He prescribed pain killers usually given to brain cancer patients and told me to take as many as needed to get through the weekend. “We will do surgery on Monday,” he finished. How often does that happen?
After a 6-hour micro-neurosurgery session in my brain, they found where the artery and nerve crossed, pulled them apart, and placed a piece of Teflon in my brain. The doctor later said that this was the worst case that he had ever seen, as the nerve and artery had wrapped around each other like a pig-tail hair braid.
Since that operation 15 years ago, I have been 100 percent pain-free. How often do we mask the symptoms of our medical problems, rather than addressing the cause of the problem?
Glossopharyngeal Neuralgia affects 1 in every 1,000,000 people. When it occurred, I was able to see ten doctors in ten days and get a diagnosis of the problem. Once we knew the problem, my wife was able to find one of the top two specialists in the world three miles from my house, that personally took her call, got us in to see him in one day, and did surgery (after rearranging the surgery schedule at the hospital) in three days. The problem was cured. As a scientist, I would have a problem calculating the probability that this could happen at all. It is more in the “faith” area, my miracle (I am Catholic, so I think in those terms).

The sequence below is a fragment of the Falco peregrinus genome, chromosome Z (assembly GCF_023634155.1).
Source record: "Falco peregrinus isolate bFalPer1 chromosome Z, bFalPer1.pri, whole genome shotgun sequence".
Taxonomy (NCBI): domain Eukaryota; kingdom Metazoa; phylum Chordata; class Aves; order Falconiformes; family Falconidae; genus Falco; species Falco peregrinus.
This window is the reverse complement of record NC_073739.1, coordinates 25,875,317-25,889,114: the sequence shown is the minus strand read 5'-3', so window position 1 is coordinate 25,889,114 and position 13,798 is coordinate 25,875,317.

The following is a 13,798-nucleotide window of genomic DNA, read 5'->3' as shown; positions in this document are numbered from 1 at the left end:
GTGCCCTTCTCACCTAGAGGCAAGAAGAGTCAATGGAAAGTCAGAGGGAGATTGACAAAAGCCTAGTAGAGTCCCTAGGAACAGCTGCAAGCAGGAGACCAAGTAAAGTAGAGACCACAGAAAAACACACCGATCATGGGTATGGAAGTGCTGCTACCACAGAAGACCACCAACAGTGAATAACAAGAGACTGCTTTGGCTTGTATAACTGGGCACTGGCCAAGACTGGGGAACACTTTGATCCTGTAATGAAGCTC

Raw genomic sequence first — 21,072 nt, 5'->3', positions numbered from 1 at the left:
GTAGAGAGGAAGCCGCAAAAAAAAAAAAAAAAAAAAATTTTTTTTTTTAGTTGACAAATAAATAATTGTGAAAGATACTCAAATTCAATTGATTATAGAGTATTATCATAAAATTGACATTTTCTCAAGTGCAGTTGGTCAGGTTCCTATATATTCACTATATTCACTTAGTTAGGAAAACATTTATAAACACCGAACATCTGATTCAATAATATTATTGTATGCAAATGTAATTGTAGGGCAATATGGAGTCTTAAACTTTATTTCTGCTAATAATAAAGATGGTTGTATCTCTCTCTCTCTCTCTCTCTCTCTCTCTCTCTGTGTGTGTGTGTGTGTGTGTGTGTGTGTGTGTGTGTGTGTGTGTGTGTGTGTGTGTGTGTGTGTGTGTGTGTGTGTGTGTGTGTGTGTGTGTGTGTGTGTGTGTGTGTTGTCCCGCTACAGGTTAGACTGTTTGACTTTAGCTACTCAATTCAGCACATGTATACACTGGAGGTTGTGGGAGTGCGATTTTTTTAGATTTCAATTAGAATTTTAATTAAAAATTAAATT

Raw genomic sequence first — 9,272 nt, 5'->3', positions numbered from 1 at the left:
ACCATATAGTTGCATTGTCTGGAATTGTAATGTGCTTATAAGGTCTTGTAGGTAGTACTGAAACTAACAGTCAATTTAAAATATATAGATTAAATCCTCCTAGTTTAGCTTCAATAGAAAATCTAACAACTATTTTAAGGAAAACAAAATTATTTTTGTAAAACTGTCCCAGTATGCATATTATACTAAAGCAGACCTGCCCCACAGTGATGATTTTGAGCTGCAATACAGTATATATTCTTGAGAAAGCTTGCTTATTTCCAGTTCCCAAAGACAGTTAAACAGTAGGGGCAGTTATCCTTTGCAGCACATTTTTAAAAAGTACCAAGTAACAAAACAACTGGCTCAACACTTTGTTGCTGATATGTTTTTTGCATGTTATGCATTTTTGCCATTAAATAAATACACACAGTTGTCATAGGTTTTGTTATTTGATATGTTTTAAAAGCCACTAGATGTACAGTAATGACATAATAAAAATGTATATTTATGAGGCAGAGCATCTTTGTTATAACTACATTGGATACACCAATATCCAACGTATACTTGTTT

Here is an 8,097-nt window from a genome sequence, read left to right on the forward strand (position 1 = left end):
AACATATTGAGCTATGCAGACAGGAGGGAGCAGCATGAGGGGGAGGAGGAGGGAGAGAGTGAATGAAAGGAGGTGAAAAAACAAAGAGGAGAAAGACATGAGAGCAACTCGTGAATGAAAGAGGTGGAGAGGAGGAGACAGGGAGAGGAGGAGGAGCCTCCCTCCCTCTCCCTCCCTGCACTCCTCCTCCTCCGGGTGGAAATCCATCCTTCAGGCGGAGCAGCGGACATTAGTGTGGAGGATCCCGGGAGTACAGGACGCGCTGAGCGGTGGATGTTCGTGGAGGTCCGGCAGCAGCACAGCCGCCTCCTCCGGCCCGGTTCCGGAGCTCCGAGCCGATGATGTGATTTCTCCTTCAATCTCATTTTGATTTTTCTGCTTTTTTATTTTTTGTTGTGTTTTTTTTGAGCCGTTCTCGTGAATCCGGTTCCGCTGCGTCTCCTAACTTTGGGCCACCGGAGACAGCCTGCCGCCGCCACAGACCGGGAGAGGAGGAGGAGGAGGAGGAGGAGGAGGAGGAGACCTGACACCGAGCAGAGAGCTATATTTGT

Being the recipient of a miracle leaves you with an obligation to the world. I am more than aware that I was given a second chance at life—to see my daughters grow up, to spend more time with my wife, and to pursue a life of meaning.
Recovering from brain surgery, even though my pain was completely gone, took some time to get over, but I was steadfast in my goal of paying back the miracle I received by way of pursuing a life of meaning. While I could walk and function the very next day, I could not bear loud noise, groups of people, strobe lights, or even watching TV. So I could not immediately go back to my job as the CEO of a company (Jubilance for PMS) I had developed earlier. I decided to spend my time reviewing what had happened to me, why it had happened, and trying to figure out how to prevent it in other people.
As it turns out, the real problem I experienced was aging. As we age, our arteries continue to grow, getting about 15% longer. As I had stopped growing at about age 23 (at least vertically), the blood arteries just folded over as they grew longer. Only by bad luck, one of those arteries grew next to my nerve bundle in my brain and slowly cut through it.
As a physicist, I am trained to look at large amounts of data and come back with some small “nugget” that describes the data. When I looked at the real problem, aging, I noticed that almost nothing worked to reduce the rate of aging.
Read about how oxaloacetate and aging come together to form a new solution for PMS – Jubilance for PMS – in the next article in the series, The birth of benaGene, a new anti-aging supplement: Thermally Stabilized Oxaloacetate.
This article is written in collaboration with the Jubilance company.